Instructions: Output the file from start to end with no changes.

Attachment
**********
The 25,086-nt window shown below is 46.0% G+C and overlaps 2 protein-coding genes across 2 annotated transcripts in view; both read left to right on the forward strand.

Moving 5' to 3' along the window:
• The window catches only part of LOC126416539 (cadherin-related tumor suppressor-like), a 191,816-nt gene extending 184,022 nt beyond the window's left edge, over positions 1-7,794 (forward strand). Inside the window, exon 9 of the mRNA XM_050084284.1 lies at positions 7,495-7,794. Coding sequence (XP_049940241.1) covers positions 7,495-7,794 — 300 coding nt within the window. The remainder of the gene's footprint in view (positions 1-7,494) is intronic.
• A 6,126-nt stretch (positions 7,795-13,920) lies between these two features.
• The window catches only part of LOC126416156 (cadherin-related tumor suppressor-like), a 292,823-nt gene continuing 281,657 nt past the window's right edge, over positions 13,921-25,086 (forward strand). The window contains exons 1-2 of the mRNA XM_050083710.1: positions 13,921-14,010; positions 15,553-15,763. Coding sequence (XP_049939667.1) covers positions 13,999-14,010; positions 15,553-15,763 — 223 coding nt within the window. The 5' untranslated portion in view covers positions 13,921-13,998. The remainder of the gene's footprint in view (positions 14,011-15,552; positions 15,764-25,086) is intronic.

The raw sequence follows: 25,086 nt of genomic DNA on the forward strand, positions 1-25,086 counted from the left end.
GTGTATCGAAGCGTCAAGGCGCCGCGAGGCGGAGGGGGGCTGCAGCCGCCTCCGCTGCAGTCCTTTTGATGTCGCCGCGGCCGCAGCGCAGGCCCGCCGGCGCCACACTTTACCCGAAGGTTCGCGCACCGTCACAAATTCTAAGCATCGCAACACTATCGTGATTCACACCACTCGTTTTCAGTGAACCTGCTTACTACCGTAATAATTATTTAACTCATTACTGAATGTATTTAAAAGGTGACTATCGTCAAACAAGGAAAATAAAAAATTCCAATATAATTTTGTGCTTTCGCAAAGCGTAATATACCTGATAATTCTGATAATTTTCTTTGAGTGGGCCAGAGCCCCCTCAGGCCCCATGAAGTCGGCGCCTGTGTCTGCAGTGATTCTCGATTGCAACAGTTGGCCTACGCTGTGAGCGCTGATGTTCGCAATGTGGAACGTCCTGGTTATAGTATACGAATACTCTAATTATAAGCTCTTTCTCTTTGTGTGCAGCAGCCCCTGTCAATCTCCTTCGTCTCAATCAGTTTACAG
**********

The 25,086-nt window shown below is 46.0% G+C and overlaps 2 protein-coding genes across 2 annotated transcripts in view; both read left to right on the forward strand.

Moving 5' to 3' along the window:
• The window catches only part of LOC126416539 (cadherin-related tumor suppressor-like), a 191,816-nt gene extending 184,022 nt beyond the window's left edge, over positions 1-7,794 (forward strand). Inside the window, exon 9 of the mRNA XM_050084284.1 lies at positions 7,495-7,794. Coding sequence (XP_049940241.1) covers positions 7,495-7,794 — 300 coding nt within the window. The remainder of the gene's footprint in view (positions 1-7,494) is intronic.
• A 6,126-nt stretch (positions 7,795-13,920) lies between these two features.
• The window catches only part of LOC126416156 (cadherin-related tumor suppressor-like), a 292,823-nt gene continuing 281,657 nt past the window's right edge, over positions 13,921-25,086 (forward strand). The window contains exons 1-2 of the mRNA XM_050083710.1: positions 13,921-14,010; positions 15,553-15,763. Coding sequence (XP_049939667.1) covers positions 13,999-14,010; positions 15,553-15,763 — 223 coding nt within the window. The 5' untranslated portion in view covers positions 13,921-13,998. The remainder of the gene's footprint in view (positions 14,011-15,552; positions 15,764-25,086) is intronic.

The raw sequence follows: 25,086 nt of genomic DNA on the forward strand, positions 1-25,086 counted from the left end.
GTGTATCGAAGCGTCAAGGCGCCGCGAGGCGGAGGGGGGCTGCAGCCGCCTCCGCTGCAGTCCTTTTGATGTCGCCGCGGCCGCAGCGCAGGCCCGCCGGCGCCACACTTTACCCGAAGGTTCGCGCACCGTCACAAATTCTAAGCATCGCAACACTATCGTGATTCACACCACTCGTTTTCAGTGAACCTGCTTACTACCGTAATAATTATTTAACTCATTACTGAATGTATTTAAAAGGTGACTATCGTCAAACAAGGAAAATAAAAAATTCCAATATAATTTTGTGCTTTCGCAAAGCGTAATATACCTGATAATTCTGATAATTTTCTTTGAGTGGGCCAGAGCCCCCTCAGGCCCCATGAAGTCGGCGCCTGTGTCTGCAGTGATTCTCGATTGCAACAGTTGGCCTACGCTGTGAGCGCTGATGTTCGCAATGTGGAACGTCCTGGTTATAGTATACGAATACTCTAATTATAAGCTCTTTCTCTTTGTGTGCAGCAGCCCCTGTCAATCTCCTTCGTCTCAATCAGTTTACAG